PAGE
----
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Unofficial Prognosis

Perceptions and prescriptions of a medical student
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But I remember you

The views expressed are those of the author and are not necessarily those of Scientific American.

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You may not remember me, but when I asked how you were you said “Alive.” A few weeks earlier you were afraid of going under anesthesia and not waking up. They said you’d do great; that this was routine; that we’d see you again soon. Then you coded on the table. I’ve never met someone who was grateful for life the way you expressed to me that day.

You may not remember me, but I sat by your bed and held your hand when you cried after your surgery. Not from the pain, but from loneliness. Your family was thousands of miles away. You pointed to the chair next to mine and said God was sitting there, and that He gave you strength to get through this. When you asked me where I find my own strength, I admit to you that I didn’t have a good answer.

You may not remember me, but you cast me away when I tried to interview you. “No medical students,” you said firmly. I spent the next few days learning about you from the other side of the door. I observed quietly as we spoke about you on rounds, wrote notes on you, and held multidisciplinary meetings devoted to figuring out the next step for you. When I entered your room for that two-minute interval, I hadn’t known you were dying. It was nobody’s fault. It was my fault. I’m sorry.

You may not remember me, but I was there on the best day of your life. I placed my hands around your baby’s head and helped wriggle her out of you at 3 AM after encouraging you to “push, keep pushing” for two hours. Your shades were open, and from the top floor of the hospital your brightly lit delivery room overlooked a sleeping Boston skyline. You created life as a city slumbered. As I lay your first child into your arms, it was as though nothing else in that room, in that city – or anywhere else – existed for you.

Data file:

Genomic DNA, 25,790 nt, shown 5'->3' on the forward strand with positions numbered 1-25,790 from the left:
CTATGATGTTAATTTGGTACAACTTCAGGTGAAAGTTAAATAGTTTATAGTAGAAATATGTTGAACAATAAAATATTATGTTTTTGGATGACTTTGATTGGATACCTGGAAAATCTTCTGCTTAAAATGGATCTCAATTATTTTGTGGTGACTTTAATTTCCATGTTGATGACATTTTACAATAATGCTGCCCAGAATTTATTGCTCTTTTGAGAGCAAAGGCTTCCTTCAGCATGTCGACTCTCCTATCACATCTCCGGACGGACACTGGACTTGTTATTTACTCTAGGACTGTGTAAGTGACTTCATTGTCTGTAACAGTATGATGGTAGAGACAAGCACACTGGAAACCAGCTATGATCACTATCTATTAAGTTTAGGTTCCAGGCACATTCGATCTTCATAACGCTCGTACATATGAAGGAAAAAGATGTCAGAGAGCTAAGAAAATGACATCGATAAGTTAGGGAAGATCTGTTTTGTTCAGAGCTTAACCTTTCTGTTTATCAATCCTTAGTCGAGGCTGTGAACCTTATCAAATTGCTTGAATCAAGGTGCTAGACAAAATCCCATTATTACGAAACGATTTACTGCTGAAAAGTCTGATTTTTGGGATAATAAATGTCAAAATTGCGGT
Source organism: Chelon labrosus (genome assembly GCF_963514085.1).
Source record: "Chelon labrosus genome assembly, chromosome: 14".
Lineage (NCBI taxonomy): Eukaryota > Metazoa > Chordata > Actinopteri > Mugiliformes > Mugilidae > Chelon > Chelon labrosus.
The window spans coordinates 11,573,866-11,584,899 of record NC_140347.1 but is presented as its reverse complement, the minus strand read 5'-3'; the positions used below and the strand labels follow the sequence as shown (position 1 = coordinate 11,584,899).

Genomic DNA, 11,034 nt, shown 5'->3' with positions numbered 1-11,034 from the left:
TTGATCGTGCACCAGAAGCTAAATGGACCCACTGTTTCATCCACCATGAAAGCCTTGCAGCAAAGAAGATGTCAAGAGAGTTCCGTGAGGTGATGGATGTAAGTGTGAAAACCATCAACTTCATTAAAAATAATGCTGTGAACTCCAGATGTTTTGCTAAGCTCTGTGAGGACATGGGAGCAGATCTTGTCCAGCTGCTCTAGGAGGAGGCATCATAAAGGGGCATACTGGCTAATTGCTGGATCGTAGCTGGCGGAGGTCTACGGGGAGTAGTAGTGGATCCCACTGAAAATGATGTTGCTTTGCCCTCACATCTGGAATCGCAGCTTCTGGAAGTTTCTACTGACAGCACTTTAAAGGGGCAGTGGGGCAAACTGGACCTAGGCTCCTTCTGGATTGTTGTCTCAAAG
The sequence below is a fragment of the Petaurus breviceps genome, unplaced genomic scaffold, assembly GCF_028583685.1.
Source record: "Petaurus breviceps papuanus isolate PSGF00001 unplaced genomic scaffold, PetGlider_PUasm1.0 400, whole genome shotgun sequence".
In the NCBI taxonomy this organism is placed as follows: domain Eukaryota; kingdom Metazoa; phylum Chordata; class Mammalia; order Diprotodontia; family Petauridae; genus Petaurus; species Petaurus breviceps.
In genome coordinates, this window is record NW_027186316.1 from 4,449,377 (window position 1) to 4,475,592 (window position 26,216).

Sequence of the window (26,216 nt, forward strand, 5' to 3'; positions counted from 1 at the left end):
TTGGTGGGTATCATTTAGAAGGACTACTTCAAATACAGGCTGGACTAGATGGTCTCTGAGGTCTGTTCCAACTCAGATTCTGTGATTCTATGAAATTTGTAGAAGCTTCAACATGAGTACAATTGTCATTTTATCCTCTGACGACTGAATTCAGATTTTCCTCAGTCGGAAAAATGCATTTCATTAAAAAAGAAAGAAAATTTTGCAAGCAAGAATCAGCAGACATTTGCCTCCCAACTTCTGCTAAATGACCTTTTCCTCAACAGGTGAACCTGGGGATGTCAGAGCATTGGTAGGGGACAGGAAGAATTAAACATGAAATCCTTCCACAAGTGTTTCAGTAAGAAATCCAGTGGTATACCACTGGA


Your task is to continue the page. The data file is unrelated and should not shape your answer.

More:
You may not remember me, but I was there on the worst day of your life. It was your 77th birthday. You had exploratory surgery to see if the mass was benign or malignant. It was malignant. It was also metastatic. In post-op I encouraged you to advance your diet so that maybe we could work our way up to a slice of birthday cake. You politely declined. What could I offer you that could mitigate what you had just heard? Please, let it be something. Yet I knew it was nothing.

You may not remember me, but you taught me abdominal anatomy. The surgeons let me guide the laparoscopic camera pushed into your belly, and I navigated the maze of tissues keeping you alive with a clarity I did not know I possessed. When it was over and you asked me what I saw, I told you only about the one structure we were looking for.

You may not remember me, but you were the happiest cancer patient I’ve ever met. You told your mama you liked the hospital. After all, here you were given pancakes for breakfast and had access to a room full of toys – when it wasn’t even your birthday! I wondered what of this you will remember once you grow past the age of three.

You may not remember me, but I was the one who told you we needed to replace the nasogastric tube you hated so much. When things had been going your way you would confide in me each morning. Your beliefs. Your hopes. Your worries. You trusted me for some reason, told me I was different. After the tube was in you relegated me to the ranks of those whose questions you answered with one word. How are you? Fine. Does anything hurt? Nope. I know you feel I betrayed you. But I couldn’t let your body suffer because I wanted you to like me. I wish you could understand.

You may not remember me. But you changed me. It was a privilege to be able to enter your life. Even if only in the moment.

Ilana Yurkiewicz About the Author: Ilana Yurkiewicz is a fourth-year student at Harvard Medical School who graduated from Yale University with a B.S. in biology. She was an AAAS Mass Media Fellow, and her work has appeared in the New England Journal of Medicine, Aeon Magazine, Science Progress, The News & Observer, and The Best Science Writing Online 2013. She has an academic interest in bioethics, currently conducting ethics research at Harvard after previously interning at the Presidential Commission for the Study of Bioethical Issues. She is going into internal medicine and is also interested in quality and systems improvement. Follow on Twitter @ilanayurkiewicz.

The views expressed are those of the author and are not necessarily those of Scientific American.

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  1. 1. M Tucker 1:00 pm 08/1/2013

    Ilana, I want to say thanks for this post. You have written poetry! Hauntingly beautiful! I couldn’t stop thinking about it last night. If it hadn’t been for the tweet I saw from Maria Konnikova I would have missed it. So thank you Maria and especially thank you Ilana.

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  2. 2. Glendon Mellow 3:14 pm 08/6/2013

    Beautiful, simply beautiful. I acutely remember the nurse who assisted the doctor when my son was born, but not her name.

    Gotta ask next time.

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